“This Tax Guide was created for the purpose of supporting a specific group of non-resident or foreign organizations, corporate bodies and individuals (hereinafter the “Games Stakeholders”) who will perform certain activities on a temporary basis in Japan during the pre-Games, Games time and post-Games periods. This document has been prepared based on (i) the 2019 Tax Reform for Tokyo 2020 Games and (ii) the Consumption Tax Act, which allow the non-resident Games Stakeholders to operate on a temporary basis in Japan in a tax neutral environment, provided that they meet certain conditions. The non-resident Games Stakeholders who qualify under the Japanese tax legislation will in particular be entitled to take advantage of the following special tax measures1 :•Corporate income tax exemption;•Withholding income tax exemption;•Individual income tax exemption;•Local tax exemption.
            Also, the Japanese tax legislation allows the non-resident Games Stakeholders to recover the consumption tax charged on their expenses attributable to the Olympic and/or Paralympic Games, provided that they fulfil certain conditions and qualify for it.”
            Source: TAX GUIDE for the Olympic and Paralympic Games Tokyo 2020. Published June 2019 *inside.fei.org/system/files/Tax%20Guide%20Tokyo%202020.pdf
            I guess you would want to note the phrase ‘tax neutral environment’ there and the fact that providers or contractors can claim back local taxation. You can see there’s an exact parallel with what happened in 2012 when London 2012 hosts had to enact the THE LONDON OLYMPIC GAMES AND PARALYMPIC GAMES TAX REGULATIONS 2010 through Parliament, with the purpose; “The Regulations exempt from income tax the activity of specified individuals who come to the UK temporarily to take part in or assist in the hosting of the Games. They also prevent the work of such individuals, where relevant, from creating a permanent establishment of their employer, if one does not already exist, for corporation tax purpose”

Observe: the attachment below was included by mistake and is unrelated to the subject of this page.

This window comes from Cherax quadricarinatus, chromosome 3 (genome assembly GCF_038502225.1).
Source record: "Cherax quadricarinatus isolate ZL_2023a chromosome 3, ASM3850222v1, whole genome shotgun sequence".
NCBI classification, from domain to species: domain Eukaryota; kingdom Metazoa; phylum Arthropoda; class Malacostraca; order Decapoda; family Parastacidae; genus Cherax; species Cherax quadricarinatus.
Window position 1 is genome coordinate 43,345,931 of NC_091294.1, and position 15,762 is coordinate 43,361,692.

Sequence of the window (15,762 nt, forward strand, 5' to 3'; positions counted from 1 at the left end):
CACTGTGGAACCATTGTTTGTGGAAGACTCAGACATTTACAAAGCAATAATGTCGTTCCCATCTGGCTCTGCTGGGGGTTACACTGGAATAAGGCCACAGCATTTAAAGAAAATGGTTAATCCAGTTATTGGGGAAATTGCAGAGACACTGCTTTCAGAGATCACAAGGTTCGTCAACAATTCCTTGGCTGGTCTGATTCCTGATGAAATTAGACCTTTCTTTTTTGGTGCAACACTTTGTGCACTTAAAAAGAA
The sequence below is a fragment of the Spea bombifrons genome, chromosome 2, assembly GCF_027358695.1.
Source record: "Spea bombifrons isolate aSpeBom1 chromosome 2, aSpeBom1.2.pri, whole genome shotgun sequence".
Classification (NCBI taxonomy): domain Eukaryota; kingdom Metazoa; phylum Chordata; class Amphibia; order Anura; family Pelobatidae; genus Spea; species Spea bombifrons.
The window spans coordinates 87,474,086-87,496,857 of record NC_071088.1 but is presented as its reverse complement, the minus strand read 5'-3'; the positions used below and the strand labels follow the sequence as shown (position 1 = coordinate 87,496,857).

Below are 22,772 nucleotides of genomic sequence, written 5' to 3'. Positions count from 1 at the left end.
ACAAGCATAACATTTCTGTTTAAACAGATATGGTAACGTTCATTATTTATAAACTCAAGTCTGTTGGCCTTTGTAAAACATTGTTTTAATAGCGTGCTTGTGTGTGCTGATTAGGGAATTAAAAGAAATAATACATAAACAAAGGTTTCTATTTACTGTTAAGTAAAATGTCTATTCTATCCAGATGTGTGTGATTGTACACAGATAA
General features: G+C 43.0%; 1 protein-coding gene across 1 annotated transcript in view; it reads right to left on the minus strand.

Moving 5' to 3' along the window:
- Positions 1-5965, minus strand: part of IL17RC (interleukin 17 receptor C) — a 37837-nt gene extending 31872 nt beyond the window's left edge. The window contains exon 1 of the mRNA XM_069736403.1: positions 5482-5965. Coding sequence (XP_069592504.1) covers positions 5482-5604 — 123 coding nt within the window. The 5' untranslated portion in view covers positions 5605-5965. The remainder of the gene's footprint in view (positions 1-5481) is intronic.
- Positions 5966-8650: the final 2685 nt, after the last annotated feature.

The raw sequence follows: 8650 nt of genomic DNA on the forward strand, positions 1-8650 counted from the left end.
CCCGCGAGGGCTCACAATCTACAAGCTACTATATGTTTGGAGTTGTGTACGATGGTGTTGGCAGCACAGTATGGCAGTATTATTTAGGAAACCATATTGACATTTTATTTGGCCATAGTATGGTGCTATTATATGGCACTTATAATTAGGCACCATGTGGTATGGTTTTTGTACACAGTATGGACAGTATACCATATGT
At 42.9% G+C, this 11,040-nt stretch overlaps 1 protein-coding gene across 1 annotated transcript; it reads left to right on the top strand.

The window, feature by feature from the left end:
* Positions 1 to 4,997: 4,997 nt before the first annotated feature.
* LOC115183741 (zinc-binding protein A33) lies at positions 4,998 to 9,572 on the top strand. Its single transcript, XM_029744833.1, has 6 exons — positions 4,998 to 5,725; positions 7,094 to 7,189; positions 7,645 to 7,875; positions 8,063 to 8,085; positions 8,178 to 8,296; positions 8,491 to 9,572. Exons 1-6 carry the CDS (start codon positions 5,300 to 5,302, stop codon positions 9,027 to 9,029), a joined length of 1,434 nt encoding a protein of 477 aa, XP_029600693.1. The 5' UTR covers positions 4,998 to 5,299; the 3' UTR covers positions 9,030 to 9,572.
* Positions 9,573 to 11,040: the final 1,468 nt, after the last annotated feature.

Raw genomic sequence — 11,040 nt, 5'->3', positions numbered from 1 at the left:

This legislation is only one part of the overall commitment for special tax status surrounding the IOC activities in-country. Note the use of ‘included’;- “The IOC required all bids for the Games to contain certain tax commitments. This included tax exemptions for visiting athletes and certain persons temporarily entering the UK to carry out ‘Olympic-related’ business. The Regulations provide those exemptions.”
            source: *legislation.gov.uk/uksi/2010/2913/pdfs/uksiem_20102913_en.pdf
            These regulations are said to stem from the Finance Act of 2006 which again has the stated purpose of conforming to the conditions set by the IOC for bids from candidate cities. Here’s what Croner-i (a management accounting publisher) has to say about it;-“The Finance Act 2006 introduced specific legislation to fulfil the Government’s obligation to provide tax exemptions for the IOC, LOCOG and individual competitors and officials.